Recently, the economic debate has focused reasonably on future issues, such as European funds, public debt management and the type of reforms the country needs. But the present is dominated by a more real factor: the mobility of people. With the advent of the vaccine, we thought they would emerge from the prolonged standstill and that foreigners would resume their trips to our country, a change of direction that would boost the recovery. However, the delay in distributing the antidote makes it necessary to revise expectations.
First of all, the year started with signs of weakness, as evidenced by the contraction that the European Commission has forecast for the eurozone – a drop in GDP of 0.9% in the first quarter, after another 0.7% decline in the first. Over the past year. Economic indicators also indicate a slight contraction in our country, although the decline in the third wave of infections heralds a gradual improvement in the coming weeks. In all likelihood, growth won’t take off until the summer – very limited growth is expected in the first half.
Additionally, as summer approaches, any delay in immunization – or loss of effectiveness against mutated versions of the virus – will have a disproportionate effect on the economy. Only in the third quarter more than 30,000 million euros were entered through tourism in a regular year. Last year, a quarterly entry was introduced, and it wouldn’t be the worst-case scenario if the result was repeated in 2021.
The indirect impact of tourism is greater. First, because the sheer uncertainty driving consumption down may subside as the movement returns. Second, and more fundamentally, because the expected multiplier effect from European funds depends closely on the choice of investment projects, but also on the constraints in effect when putting the plan into action. Therefore, the priority can only be to improve the health situation and its natural outcome, to lift measures that limit movement and supply. Otherwise, the broad fiscal stimulus may lead to more savings rather than more spending. Even some analysts, such as Larry Summers in the case of the United States, expect a rebound in inflation if fiscal policy does not take into account weak productive fabric. Although an inflationary spiral is unlikely in Spain, the sequence of actions must be taken into account.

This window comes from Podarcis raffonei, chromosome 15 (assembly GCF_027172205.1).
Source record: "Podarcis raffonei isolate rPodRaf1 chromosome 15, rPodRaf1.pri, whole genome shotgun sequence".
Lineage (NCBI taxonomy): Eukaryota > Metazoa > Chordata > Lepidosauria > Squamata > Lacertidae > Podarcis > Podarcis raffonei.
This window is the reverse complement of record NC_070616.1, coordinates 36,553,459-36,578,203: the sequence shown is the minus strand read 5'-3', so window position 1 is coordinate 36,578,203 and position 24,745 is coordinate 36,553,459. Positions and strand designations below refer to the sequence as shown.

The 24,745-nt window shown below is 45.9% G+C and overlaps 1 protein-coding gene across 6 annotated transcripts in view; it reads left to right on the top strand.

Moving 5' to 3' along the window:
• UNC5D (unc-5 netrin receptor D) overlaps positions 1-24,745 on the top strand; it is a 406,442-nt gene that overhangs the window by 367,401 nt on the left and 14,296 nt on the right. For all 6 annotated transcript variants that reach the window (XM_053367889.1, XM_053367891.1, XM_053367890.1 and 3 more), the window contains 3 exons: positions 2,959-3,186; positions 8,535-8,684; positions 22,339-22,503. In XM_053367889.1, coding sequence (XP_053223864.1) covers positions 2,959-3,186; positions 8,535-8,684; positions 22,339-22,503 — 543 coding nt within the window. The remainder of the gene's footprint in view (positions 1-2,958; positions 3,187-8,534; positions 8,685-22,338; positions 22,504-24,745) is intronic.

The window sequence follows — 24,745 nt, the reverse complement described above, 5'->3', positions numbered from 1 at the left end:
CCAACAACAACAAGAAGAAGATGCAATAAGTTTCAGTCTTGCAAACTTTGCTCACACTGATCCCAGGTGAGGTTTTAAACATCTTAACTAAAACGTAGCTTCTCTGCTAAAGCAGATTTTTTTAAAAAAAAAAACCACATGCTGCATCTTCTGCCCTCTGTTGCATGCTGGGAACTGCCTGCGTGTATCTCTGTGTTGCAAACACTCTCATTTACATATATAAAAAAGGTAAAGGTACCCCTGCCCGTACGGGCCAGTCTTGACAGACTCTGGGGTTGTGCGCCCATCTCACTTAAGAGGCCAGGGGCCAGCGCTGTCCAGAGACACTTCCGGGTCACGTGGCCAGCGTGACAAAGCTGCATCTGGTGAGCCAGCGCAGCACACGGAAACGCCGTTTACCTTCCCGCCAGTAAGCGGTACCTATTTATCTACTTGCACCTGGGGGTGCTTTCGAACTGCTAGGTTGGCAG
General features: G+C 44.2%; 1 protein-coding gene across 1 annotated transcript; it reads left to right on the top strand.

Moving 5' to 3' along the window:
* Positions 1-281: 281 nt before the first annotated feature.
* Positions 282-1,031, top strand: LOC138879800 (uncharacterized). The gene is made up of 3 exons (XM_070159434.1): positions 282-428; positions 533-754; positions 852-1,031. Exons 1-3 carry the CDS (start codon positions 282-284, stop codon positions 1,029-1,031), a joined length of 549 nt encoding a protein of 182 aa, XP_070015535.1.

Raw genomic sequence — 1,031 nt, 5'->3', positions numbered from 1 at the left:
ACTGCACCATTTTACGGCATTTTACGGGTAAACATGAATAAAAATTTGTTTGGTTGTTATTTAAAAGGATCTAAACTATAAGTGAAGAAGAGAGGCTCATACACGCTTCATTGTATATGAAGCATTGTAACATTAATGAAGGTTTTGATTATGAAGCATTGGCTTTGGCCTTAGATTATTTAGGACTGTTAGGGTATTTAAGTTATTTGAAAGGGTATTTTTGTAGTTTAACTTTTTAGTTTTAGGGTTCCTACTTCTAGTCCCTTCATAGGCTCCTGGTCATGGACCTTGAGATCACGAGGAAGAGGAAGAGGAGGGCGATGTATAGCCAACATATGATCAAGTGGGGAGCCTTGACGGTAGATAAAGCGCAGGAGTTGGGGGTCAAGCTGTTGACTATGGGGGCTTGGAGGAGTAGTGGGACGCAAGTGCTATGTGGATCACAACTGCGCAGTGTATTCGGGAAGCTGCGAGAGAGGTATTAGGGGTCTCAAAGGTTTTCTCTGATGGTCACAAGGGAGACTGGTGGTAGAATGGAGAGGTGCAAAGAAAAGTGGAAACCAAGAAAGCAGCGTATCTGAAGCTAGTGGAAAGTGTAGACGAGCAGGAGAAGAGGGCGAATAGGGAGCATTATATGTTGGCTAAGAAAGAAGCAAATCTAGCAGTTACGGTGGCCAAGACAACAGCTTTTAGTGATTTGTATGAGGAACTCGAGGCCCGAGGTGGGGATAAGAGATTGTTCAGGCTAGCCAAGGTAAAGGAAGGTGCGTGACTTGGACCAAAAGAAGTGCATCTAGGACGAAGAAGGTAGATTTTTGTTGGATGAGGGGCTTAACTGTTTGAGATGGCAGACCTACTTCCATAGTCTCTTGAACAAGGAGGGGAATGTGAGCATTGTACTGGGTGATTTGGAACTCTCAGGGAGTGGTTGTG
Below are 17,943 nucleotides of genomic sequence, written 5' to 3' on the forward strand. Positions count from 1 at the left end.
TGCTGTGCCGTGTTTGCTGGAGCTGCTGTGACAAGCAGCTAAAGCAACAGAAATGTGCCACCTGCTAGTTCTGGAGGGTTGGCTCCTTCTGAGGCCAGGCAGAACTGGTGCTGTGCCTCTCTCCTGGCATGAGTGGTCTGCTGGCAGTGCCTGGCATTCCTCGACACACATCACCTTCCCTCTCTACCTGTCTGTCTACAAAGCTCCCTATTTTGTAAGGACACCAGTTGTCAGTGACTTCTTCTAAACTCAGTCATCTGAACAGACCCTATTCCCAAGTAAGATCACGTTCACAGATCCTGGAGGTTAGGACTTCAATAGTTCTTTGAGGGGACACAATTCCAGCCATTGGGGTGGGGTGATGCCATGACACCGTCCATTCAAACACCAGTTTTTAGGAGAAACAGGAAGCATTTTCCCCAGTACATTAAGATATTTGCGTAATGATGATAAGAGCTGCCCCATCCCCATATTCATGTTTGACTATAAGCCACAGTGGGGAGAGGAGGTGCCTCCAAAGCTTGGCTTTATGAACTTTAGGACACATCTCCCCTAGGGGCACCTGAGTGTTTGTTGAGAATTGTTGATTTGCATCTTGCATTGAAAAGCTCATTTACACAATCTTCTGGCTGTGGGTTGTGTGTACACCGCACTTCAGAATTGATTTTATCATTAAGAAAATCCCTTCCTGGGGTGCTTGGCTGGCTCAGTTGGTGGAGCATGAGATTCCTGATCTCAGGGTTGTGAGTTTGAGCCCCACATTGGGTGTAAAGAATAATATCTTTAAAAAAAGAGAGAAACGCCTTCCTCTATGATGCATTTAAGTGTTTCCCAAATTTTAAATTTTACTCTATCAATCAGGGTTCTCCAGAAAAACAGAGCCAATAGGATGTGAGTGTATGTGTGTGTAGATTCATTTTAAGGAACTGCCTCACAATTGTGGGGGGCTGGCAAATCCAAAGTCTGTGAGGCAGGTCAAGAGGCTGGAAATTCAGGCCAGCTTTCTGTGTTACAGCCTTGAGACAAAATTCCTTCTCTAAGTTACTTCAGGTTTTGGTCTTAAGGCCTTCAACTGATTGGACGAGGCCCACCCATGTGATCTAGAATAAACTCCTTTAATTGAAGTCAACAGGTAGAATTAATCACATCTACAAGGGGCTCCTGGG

Among these most urgent factors is the granting of assistance to the productive apparatus and employment, so that the conditions of mobility are restored. The tourism sector is a reasonable candidate for these grants due to its importance and because the risks of supporting companies that do not need them are lower than other sectors. Over time, it will be necessary to identify businesses that are unsustainable, requiring a solution rather than an injection of money to maintain activity – under the weight of bank balance sheets and reducing the availability of credit for dissolving companies, as happened in Italy -.
There are also specific procedures, such as Health Passport or campaigns targeting markets like the UK. Greece has just concluded an agreement with Israel to facilitate travel this coming summer. And let’s not forget the potential for inbound tourism that could save the season in some destinations.
According to Funcas, the economy could grow by as much as 7% if the movement recovers in intensity over the next summer, but roughly three points lower if it stays below the minimum. There is a big difference that shows that, with tourism, we risk the potential for a sudden turnaround in the economy.
Raymond Torres He is a business manager at Funcas. On Twitter: RaymondTorres_
“Future teen idol. Hardcore twitter trailblazer. Infuriatingly humble travel evangelist.”